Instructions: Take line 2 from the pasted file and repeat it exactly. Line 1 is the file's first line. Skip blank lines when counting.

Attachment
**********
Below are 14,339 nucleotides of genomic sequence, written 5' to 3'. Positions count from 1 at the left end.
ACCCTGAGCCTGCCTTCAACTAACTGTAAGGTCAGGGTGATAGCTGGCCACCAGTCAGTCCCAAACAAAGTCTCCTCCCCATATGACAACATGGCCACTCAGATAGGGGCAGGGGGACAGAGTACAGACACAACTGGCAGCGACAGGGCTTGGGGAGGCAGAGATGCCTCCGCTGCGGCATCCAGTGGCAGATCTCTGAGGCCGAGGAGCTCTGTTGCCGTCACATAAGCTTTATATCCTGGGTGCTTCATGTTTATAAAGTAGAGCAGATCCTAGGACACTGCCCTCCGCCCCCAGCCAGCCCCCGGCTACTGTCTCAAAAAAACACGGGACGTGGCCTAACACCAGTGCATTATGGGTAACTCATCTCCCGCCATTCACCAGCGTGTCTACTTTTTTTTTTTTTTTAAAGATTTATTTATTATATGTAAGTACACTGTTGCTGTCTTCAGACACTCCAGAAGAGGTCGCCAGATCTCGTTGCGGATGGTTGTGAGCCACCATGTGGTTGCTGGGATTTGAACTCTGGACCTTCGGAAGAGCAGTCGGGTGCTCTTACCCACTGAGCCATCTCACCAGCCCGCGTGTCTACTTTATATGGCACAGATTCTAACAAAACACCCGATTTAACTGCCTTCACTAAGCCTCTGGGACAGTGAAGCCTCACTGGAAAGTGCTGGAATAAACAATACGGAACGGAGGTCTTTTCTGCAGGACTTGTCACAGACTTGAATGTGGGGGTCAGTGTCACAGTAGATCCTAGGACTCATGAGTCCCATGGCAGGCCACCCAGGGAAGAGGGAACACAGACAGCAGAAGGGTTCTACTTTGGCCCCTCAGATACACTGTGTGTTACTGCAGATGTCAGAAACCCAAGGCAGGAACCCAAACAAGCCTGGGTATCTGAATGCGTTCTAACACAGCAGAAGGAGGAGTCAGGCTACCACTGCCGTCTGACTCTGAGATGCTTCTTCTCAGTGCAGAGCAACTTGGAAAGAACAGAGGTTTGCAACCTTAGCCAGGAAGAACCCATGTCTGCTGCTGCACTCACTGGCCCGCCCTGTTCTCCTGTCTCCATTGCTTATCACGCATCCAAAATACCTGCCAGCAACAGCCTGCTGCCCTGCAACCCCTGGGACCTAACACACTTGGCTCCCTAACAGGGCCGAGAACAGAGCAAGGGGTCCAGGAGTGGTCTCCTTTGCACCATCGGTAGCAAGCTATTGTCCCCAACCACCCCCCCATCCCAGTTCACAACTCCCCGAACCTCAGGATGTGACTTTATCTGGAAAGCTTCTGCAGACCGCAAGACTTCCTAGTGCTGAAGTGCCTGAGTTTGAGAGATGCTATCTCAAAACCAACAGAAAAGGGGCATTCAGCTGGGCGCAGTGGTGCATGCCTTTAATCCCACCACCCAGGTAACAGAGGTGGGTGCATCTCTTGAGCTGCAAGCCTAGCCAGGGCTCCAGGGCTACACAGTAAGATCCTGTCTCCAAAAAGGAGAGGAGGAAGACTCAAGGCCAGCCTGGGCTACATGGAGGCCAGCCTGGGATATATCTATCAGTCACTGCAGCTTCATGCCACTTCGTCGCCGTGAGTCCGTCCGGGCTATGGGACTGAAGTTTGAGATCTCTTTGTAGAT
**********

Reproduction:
ACCCTGAGCCTGCCTTCAACTAACTGTAAGGTCAGGGTGATAGCTGGCCACCAGTCAGTCCCAAACAAAGTCTCCTCCCCATATGACAACATGGCCACTCAGATAGGGGCAGGGGGACAGAGTACAGACACAACTGGCAGCGACAGGGCTTGGGGAGGCAGAGATGCCTCCGCTGCGGCATCCAGTGGCAGATCTCTGAGGCCGAGGAGCTCTGTTGCCGTCACATAAGCTTTATATCCTGGGTGCTTCATGTTTATAAAGTAGAGCAGATCCTAGGACACTGCCCTCCGCCCCCAGCCAGCCCCCGGCTACTGTCTCAAAAAAACACGGGACGTGGCCTAACACCAGTGCATTATGGGTAACTCATCTCCCGCCATTCACCAGCGTGTCTACTTTTTTTTTTTTTTTAAAGATTTATTTATTATATGTAAGTACACTGTTGCTGTCTTCAGACACTCCAGAAGAGGTCGCCAGATCTCGTTGCGGATGGTTGTGAGCCACCATGTGGTTGCTGGGATTTGAACTCTGGACCTTCGGAAGAGCAGTCGGGTGCTCTTACCCACTGAGCCATCTCACCAGCCCGCGTGTCTACTTTATATGGCACAGATTCTAACAAAACACCCGATTTAACTGCCTTCACTAAGCCTCTGGGACAGTGAAGCCTCACTGGAAAGTGCTGGAATAAACAATACGGAACGGAGGTCTTTTCTGCAGGACTTGTCACAGACTTGAATGTGGGGGTCAGTGTCACAGTAGATCCTAGGACTCATGAGTCCCATGGCAGGCCACCCAGGGAAGAGGGAACACAGACAGCAGAAGGGTTCTACTTTGGCCCCTCAGATACACTGTGTGTTACTGCAGATGTCAGAAACCCAAGGCAGGAACCCAAACAAGCCTGGGTATCTGAATGCGTTCTAACACAGCAGAAGGAGGAGTCAGGCTACCACTGCCGTCTGACTCTGAGATGCTTCTTCTCAGTGCAGAGCAACTTGGAAAGAACAGAGGTTTGCAACCTTAGCCAGGAAGAACCCATGTCTGCTGCTGCACTCACTGGCCCGCCCTGTTCTCCTGTCTCCATTGCTTATCACGCATCCAAAATACCTGCCAGCAACAGCCTGCTGCCCTGCAACCCCTGGGACCTAACACACTTGGCTCCCTAACAGGGCCGAGAACAGAGCAAGGGGTCCAGGAGTGGTCTCCTTTGCACCATCGGTAGCAAGCTATTGTCCCCAACCACCCCCCCATCCCAGTTCACAACTCCCCGAACCTCAGGATGTGACTTTATCTGGAAAGCTTCTGCAGACCGCAAGACTTCCTAGTGCTGAAGTGCCTGAGTTTGAGAGATGCTATCTCAAAACCAACAGAAAAGGGGCATTCAGCTGGGCGCAGTGGTGCATGCCTTTAATCCCACCACCCAGGTAACAGAGGTGGGTGCATCTCTTGAGCTGCAAGCCTAGCCAGGGCTCCAGGGCTACACAGTAAGATCCTGTCTCCAAAAAGGAGAGGAGGAAGACTCAAGGCCAGCCTGGGCTACATGGAGGCCAGCCTGGGATATATCTATCAGTCACTGCAGCTTCATGCCACTTCGTCGCCGTGAGTCCGTCCGGGCTATGGGACTGAAGTTTGAGATCTCTTTGTAGAT